The key public interest benefit resulting from PG&E adding services to its existing offerings is that it increases the supply of those services at competitive prices, which means there will be more competition in both the wholesale and retail markets, which will in turn result in more innovation and lower prices. Therefore, PG&E’s CLEC will benefit competition and is in the public interest. Certain interveners may have misinterpreted PG&E’s low estimate of the initial number of customers as a limit or cap. But this was a conservative estimate, as PG&E does not want to over-promise and then under-deliver on the benefits of adding new services to its existing offerings. However, PG&E does not intend to limit itself to this estimated number of customers. PG&E will evaluate the economics of serving any non-residential, qualified customers and will provide service to those for whom it is economical to do so. As a financially and operationally qualified provider that would leverage existing assets to offer additional telecommunications at an incremental cost that will benefit its telecommunications customers, PG&E’s expansion of services will benefit competition. PG&E does not claim these benefits will appear overnight, but expects that the competitive benefits will materialize over a few years.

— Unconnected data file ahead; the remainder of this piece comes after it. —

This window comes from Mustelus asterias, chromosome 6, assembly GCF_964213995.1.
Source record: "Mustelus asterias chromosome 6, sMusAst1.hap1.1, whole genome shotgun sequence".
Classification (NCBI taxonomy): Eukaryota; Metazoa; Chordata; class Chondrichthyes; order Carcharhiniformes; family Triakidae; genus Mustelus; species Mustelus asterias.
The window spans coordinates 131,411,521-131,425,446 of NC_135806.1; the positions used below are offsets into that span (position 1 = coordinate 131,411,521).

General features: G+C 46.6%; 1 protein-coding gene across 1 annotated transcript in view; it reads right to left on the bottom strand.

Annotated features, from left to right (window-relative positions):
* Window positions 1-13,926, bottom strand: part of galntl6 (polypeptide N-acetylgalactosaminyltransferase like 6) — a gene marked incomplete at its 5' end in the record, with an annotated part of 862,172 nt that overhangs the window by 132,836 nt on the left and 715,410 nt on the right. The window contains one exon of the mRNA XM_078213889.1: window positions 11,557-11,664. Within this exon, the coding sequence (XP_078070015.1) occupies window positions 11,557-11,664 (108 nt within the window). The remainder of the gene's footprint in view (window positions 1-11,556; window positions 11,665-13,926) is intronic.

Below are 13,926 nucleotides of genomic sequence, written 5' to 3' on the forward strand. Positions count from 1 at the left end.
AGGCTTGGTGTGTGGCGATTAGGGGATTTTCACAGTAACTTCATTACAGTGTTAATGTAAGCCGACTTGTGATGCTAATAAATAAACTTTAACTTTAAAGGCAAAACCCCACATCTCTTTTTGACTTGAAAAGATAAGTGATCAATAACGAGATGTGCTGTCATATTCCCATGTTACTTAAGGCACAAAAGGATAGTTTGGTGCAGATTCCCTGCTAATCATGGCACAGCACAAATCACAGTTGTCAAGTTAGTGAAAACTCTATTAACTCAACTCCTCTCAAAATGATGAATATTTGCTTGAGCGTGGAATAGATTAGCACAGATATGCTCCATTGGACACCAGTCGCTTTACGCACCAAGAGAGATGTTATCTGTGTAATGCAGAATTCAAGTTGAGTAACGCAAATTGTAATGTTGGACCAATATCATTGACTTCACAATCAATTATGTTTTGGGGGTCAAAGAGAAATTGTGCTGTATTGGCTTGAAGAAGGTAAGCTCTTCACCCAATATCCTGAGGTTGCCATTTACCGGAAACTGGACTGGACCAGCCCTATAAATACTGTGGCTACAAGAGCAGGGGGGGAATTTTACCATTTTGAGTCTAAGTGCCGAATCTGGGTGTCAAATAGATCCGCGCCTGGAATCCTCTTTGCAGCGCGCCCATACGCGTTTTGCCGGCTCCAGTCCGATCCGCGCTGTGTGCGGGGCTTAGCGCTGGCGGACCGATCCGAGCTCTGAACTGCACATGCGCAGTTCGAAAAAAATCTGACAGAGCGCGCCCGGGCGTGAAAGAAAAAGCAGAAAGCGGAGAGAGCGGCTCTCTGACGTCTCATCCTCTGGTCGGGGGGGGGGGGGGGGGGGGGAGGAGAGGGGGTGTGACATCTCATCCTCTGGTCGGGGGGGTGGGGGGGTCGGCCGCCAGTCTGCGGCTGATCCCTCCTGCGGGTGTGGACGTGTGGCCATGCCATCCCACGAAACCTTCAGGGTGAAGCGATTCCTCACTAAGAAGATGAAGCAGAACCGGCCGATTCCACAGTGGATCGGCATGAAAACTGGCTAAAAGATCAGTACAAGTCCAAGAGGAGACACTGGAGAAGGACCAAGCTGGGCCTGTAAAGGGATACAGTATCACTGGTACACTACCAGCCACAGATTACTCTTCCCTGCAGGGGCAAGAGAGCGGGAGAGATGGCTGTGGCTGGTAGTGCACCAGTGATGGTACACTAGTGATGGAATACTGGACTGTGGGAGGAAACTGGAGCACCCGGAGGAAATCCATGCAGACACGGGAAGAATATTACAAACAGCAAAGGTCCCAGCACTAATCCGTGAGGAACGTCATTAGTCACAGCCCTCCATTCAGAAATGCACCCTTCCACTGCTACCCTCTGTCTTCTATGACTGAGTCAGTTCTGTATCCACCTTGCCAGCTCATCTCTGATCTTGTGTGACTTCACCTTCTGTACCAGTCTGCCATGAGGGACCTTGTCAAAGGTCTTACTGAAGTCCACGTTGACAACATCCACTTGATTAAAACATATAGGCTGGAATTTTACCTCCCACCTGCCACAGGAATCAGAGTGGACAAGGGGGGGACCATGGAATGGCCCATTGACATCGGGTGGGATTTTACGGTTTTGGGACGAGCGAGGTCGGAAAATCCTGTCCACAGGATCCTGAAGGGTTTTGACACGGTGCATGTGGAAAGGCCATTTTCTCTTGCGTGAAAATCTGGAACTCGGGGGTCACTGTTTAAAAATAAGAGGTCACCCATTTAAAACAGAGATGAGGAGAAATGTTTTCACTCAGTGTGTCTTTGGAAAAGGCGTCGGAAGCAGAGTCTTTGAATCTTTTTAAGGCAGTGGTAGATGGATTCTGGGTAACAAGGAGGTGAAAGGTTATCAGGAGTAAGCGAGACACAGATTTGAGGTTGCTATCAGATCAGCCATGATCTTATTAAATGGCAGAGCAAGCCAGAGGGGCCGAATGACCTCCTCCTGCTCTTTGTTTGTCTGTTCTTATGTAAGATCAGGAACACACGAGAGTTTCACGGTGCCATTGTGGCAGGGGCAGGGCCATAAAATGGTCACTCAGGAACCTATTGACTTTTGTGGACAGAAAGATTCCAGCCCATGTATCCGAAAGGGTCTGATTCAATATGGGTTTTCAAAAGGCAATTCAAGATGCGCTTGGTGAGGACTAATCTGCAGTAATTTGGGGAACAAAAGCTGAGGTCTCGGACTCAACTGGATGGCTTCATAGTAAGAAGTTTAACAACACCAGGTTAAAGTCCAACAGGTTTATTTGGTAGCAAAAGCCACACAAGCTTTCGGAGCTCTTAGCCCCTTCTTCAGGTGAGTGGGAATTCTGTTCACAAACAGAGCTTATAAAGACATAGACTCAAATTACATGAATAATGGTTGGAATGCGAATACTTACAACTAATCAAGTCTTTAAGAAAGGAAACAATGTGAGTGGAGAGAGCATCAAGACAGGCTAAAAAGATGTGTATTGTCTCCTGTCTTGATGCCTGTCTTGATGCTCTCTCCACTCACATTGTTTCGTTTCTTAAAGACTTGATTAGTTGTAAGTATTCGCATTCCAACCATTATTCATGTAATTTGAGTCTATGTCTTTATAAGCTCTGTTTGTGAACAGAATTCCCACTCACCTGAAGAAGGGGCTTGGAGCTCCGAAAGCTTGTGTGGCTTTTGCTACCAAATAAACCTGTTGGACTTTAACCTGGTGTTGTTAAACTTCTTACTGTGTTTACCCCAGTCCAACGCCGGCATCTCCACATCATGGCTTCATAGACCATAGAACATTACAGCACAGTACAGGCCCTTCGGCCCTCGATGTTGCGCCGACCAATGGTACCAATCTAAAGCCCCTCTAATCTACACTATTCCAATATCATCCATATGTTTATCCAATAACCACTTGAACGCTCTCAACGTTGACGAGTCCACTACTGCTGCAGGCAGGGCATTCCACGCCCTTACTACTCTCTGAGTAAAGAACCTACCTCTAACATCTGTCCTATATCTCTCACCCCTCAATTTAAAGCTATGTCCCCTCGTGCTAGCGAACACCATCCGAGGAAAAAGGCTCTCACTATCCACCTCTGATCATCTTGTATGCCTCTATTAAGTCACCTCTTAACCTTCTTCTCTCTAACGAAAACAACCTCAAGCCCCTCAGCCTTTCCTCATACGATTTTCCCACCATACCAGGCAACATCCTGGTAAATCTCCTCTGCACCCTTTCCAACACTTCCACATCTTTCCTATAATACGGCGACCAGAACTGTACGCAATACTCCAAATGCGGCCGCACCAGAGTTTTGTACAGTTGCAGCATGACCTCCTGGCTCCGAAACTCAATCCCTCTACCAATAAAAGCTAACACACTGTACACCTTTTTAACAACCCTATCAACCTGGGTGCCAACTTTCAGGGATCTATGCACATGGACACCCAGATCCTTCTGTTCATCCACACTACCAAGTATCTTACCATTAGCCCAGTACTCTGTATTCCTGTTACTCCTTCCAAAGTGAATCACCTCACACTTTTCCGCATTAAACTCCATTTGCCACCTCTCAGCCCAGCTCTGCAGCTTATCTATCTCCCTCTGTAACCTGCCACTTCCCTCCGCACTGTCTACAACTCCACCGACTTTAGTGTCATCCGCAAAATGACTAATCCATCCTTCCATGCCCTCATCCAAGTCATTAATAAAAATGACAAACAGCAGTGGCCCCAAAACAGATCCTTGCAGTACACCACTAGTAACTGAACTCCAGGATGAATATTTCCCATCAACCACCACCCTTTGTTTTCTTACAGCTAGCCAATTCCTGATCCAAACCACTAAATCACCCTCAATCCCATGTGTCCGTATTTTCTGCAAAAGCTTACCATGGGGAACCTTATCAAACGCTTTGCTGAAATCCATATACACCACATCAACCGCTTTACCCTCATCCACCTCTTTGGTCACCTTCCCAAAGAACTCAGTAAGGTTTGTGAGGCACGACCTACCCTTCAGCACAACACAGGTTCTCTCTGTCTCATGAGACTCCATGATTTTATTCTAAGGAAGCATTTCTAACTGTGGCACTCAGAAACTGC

It also stated flat out that "after becoming a [certified telecoms company], PG&E will continue to offer a dark fiber product". And that its wholesale customers could very well include broadband providers that want to offer competitive service to residential customers. Access to high capacity, low cost Internet bandwidth can be a substantial roadblock for entrepreneurial service providers. Where it becomes available, such as along the Digital 395 corridor in eastern California, consumer-level competition follows. The CPUC should simply take PG&E at its word and make its promises legally enforceable.

PG&E will slow walk its own fiber builds, just like everyone else’s